The New York Post has long been known for provocative headlines, from “Headless body in topless bar” on down. But they delivered an interesting sports one Friday, using “Ray Lewis returns to scene of Super Bowl murders, certain they’re forgotten.” Notably, that headline wasn’t for a piece original to the Post, but for an AP piece by Charles Odum, which carried the much milder headline of “Lewis back at an Atlanta Super Bowl 19 years after arrest” on the AP’s own site Thursday. And while news outlets that subscribe to the AP and other wire services often rewrite wire stories’ headlines, and are quite entitled to do so under the terms of their subscription, this stood out as one that was perhaps a stretch for what the story actually covered.
Odum’s story absolutely focuses on what happened after the Super Bowl in Atlanta in 2000, which saw two men stabbed to death, Lewis and a pair of friends charged with aggravated assault and murder, blood in Lewis’ limo, a missing white suit, Lewis eventually pleading guilty to a misdemeanor charge of obstruction of justice and testifying against his friends (who were later both acquitted), and Lewis being sentenced to a year of probation, being fined by the NFL, and settling out of court with the victims’ families. But it also talks about Lewis’ current comments on that, his plans to host a Super Bowl party this year, his charity and more. And on the headline front, “Ray Lewis returns to scene of Super Bowl murders” is only partly correct; he’s in the same city, but that’s not entirely “at the scene,” and “Super Bowl murders” doesn’t seem quite right given that no one was convicted of murder. “Super Bowl deaths” would be more accurate.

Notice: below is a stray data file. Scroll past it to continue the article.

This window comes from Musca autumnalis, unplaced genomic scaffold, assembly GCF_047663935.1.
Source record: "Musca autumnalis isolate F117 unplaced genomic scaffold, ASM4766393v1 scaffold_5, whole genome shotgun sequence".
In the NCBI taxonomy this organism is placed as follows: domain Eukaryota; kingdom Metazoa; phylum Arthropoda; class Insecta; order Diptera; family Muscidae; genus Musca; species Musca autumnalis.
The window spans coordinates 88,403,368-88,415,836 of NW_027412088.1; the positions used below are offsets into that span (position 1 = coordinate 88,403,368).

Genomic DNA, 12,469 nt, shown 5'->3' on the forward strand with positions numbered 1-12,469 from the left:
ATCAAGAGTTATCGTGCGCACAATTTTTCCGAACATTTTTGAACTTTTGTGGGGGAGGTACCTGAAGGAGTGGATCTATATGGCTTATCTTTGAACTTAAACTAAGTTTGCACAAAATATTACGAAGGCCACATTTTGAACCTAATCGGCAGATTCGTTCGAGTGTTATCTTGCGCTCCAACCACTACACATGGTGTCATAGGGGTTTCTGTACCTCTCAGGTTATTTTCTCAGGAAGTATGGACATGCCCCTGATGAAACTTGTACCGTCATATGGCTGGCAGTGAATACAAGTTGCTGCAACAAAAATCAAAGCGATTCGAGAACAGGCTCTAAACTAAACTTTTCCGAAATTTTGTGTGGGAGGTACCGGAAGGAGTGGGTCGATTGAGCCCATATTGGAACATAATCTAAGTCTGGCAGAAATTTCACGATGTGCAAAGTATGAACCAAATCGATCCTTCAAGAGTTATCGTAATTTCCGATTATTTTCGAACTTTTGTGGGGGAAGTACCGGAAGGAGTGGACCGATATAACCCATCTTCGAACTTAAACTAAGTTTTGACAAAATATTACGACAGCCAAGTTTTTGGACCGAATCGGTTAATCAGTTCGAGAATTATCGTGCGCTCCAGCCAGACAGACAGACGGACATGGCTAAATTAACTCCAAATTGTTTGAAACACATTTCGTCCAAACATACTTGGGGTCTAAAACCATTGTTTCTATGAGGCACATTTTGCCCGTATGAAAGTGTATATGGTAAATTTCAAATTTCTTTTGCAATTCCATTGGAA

But it’s the “certain they’re forgotten” that might be a real stretch, as Lewis doesn’t actually say that. It’s implied in the story with “Lewis, 43, has moved on and believes others have as well,” but his only quotes on that front are “My sisters live in Atlanta, I’ve been in Atlanta for years, all over Atlanta.” And it would seem pretty dumb for Lewis to outright say everyone’s forgotten about those deaths, as they obviously haven’t. So he didn’t actually say that, even if the Post‘s headline implied he did.
None of that’s really to complain about this story. Odum does a pretty good job of relaying what happened, providing the details of what Lewis is doing now (he’s hosting a pre-Super Bowl party with tickets priced from $750 to $2,500 for Lewis “Ray of Hope Foundation,” which has a “roster of athletes, coaches and other celebrities” that “provide short, uplifting personalized videos for those in dire need, including sick children”; whether raising money to provide personalized inspirational videos from the likes of Trent Dilfer and Merrill Hoge is a worthwhile cause depends on your point of view, but it is detailed that that’s what Lewis is doing), and getting charity partner and financial advisor Rob Vaka and NFL Network’s Deion Sanders to weigh in on how they see Lewis in light of what happened in 2000. All of that’s fair.
And it feels relevant to talk about that story again given Lewis’ continued prominence in the media, and given that 2000 was the last Super Bowl held in Atlanta, and the AP’s handling of it isn’t bad. But the Post‘s headlining of it is highly sensationalist, and not really supported by the story, and probably disappointing to those who clicked through hoping for an actually-problematic comment from Lewis. And it probably hasn’t even got them the attention they hoped for; as of 2:45 p.m. Eastern, four hours after they posted the story, their tweet of it only had 15 retweets. That’s no “Headless body in topless bar,” sirs.